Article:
REPRESENTATIVES OF DUBLIN’S hospitality sector today called on the residents of areas around Croke Park to “put their country first” and drop their objections to the five Garth Brooks gigs.
The heads of the Licensed Vintners Association (LVA), the Restaurant Association of Ireland (RAI), the Irish Hotels Federation (IHF) and the Dublin Chamber of Commerce today said that the cancellation of the gigs would cost the city €50 million.
All of the representatives say that the furore over the concerts is harming Ireland’s reputation abroad and may even impact on our ability to attract future events, including the Rugby World Cup.
“There is huge losses both directly and indirectly if these two extra gigs don’t go ahead,” said Donal O’Keefe of the LVA.
Adrian Cummins of the RAI said that €15 million of the €50 million figure would come from food, adding that “if we cannot get our act together, it will affect us in the future”.
“A lot of our businesses need this injection of cash at a fragile time in our industry’s fragile recovery.”
Stephen McNally of the IHF said that around 90,000 people are set to come from outside Ireland to see the gigs.
“The patient is in intensive care and I would call on all parties to get the patient well and get this thing on.”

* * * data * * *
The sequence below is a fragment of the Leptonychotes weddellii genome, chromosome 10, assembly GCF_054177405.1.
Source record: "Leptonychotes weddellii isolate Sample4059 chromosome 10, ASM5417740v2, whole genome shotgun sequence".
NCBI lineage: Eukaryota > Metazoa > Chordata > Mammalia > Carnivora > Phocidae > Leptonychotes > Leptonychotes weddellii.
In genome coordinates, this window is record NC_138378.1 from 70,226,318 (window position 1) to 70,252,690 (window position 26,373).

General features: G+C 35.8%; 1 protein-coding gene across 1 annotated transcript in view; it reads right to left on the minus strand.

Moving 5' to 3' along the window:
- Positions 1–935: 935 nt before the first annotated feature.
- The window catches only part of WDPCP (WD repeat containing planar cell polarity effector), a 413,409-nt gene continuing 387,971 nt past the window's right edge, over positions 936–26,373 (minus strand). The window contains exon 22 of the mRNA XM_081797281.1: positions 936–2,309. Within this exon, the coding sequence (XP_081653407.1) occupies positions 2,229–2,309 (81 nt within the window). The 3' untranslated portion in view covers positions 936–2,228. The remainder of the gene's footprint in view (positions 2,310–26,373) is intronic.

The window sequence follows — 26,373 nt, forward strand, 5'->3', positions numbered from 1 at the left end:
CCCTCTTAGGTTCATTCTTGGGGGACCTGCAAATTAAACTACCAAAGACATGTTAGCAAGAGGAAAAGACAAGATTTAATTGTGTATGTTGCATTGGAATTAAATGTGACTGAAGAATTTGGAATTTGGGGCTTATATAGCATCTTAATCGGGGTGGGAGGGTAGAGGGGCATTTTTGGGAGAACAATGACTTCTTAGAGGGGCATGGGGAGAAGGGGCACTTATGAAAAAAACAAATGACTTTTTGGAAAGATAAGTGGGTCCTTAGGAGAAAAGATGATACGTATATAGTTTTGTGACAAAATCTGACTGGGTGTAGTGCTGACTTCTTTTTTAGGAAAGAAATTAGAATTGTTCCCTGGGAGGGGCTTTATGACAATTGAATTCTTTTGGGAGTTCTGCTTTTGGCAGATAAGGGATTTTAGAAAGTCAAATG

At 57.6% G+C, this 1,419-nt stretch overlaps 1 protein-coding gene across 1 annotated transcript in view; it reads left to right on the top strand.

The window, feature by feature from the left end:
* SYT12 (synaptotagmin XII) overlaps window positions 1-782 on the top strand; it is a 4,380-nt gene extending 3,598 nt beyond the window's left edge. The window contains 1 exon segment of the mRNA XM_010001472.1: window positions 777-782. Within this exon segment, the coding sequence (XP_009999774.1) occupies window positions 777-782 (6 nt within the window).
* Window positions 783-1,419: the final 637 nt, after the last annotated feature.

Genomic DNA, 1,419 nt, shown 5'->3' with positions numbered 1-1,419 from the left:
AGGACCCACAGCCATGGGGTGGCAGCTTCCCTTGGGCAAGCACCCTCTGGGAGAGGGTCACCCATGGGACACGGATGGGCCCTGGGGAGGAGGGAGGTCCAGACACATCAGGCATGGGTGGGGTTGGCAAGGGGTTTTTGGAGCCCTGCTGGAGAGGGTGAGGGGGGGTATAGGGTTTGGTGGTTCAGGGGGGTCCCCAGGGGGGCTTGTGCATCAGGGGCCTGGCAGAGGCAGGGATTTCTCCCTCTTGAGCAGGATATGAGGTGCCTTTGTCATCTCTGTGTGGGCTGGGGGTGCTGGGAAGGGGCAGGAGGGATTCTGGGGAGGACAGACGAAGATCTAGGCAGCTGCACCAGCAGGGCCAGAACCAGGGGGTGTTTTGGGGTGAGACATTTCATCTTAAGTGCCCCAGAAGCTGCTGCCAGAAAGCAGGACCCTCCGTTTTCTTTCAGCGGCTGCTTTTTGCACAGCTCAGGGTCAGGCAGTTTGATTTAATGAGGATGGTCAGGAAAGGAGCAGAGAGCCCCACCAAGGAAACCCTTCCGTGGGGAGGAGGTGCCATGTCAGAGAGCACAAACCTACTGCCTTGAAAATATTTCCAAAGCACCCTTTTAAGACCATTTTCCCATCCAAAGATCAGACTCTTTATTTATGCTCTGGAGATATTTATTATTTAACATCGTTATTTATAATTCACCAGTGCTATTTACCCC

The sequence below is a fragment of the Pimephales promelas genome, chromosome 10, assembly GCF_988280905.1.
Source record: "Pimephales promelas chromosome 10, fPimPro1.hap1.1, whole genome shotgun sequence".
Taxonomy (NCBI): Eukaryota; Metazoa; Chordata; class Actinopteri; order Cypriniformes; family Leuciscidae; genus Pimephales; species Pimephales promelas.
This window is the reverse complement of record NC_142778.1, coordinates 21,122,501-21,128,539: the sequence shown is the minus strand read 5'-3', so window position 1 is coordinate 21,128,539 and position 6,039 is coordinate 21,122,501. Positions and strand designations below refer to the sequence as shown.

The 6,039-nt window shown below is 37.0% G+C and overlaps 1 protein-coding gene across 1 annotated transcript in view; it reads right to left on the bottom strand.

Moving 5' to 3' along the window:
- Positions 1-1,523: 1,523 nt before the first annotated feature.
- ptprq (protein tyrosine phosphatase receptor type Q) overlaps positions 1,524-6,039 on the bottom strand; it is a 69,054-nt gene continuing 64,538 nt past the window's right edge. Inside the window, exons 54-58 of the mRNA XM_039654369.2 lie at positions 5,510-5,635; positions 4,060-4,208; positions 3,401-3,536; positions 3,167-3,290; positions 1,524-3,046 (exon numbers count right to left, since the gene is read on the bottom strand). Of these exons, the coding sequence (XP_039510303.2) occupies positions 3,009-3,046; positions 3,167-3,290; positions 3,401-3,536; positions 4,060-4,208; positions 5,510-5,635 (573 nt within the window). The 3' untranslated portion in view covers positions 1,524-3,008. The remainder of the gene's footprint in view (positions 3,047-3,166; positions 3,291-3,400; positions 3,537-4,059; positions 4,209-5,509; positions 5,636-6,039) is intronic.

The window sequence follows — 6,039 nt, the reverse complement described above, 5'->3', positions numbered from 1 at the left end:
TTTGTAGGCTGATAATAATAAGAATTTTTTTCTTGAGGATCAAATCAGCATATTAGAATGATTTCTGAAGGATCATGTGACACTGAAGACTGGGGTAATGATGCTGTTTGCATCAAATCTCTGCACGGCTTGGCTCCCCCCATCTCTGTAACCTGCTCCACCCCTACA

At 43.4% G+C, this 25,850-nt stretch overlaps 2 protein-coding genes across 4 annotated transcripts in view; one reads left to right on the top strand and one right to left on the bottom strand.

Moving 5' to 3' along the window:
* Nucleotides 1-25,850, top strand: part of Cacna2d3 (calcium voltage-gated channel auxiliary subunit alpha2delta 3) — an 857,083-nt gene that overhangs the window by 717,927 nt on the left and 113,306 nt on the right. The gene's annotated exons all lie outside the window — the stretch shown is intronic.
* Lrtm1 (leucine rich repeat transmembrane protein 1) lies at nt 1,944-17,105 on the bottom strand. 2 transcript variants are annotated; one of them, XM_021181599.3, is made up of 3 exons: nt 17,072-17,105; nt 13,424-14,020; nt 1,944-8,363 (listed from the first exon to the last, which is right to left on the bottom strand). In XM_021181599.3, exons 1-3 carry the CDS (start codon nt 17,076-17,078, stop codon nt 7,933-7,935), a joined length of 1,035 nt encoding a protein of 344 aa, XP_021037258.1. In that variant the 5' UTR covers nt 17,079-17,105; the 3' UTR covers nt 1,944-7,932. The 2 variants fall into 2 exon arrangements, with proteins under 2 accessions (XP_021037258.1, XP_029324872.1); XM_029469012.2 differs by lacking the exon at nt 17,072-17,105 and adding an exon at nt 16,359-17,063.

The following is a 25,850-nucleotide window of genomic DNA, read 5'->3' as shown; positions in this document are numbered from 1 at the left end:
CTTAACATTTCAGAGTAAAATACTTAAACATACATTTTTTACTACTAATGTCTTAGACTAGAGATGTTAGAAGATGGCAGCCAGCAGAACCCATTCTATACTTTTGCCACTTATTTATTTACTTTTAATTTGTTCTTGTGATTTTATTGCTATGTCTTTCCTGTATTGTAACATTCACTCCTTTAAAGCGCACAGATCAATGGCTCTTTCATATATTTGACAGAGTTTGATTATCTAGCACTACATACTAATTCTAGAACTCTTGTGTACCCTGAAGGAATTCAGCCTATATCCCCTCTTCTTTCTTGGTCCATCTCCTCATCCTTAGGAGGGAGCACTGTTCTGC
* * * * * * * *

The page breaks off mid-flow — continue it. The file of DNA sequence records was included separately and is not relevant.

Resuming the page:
All three indicated that their members would roster around a thousand staff per gig between them, with part-time staff set to benefit from the extra hours.
O’Keefe said that pubs in the vicinity of the stadium would be treating it “like five consecutive Saturday nights”.
Cummins said that people needed to “take a step back and put their country first in this instance”.
“The eyes of the world are upon us in the event management industry and the sports planning industry.
“They need to know that Ireland can put on a large-scale event of this magnitude.”
However, the idea that buckling to perceived pressure would give carte blanche to promoters was rejected.
“I think this debacle shows huge flaws in our planning process,” said Fianna Fáil senator Averil Power.
“We need to move from blame in this situation and find a solution.”
Power went on to say that legislative change was needed to ensure that customers are not put out and that promoters cannot hold cities to ransom.
With the negotiations so protracted and divisive, the idea of a solution that is fully approved by all sides is ambitious, but compromise is being called for.
“There will have to be compromise to find a solution and that means that some people won’t have it all the way they wanted,” said Gina Quinn of Dublin Chamber of Commerce.
“But we’re right up against the wire here.”
Donal O’Keefe said that it is “counter-productive to talk of winners and losers.”
Stephen McNally said that “if people aren’t going to compromise, we’re going to go nowhere.”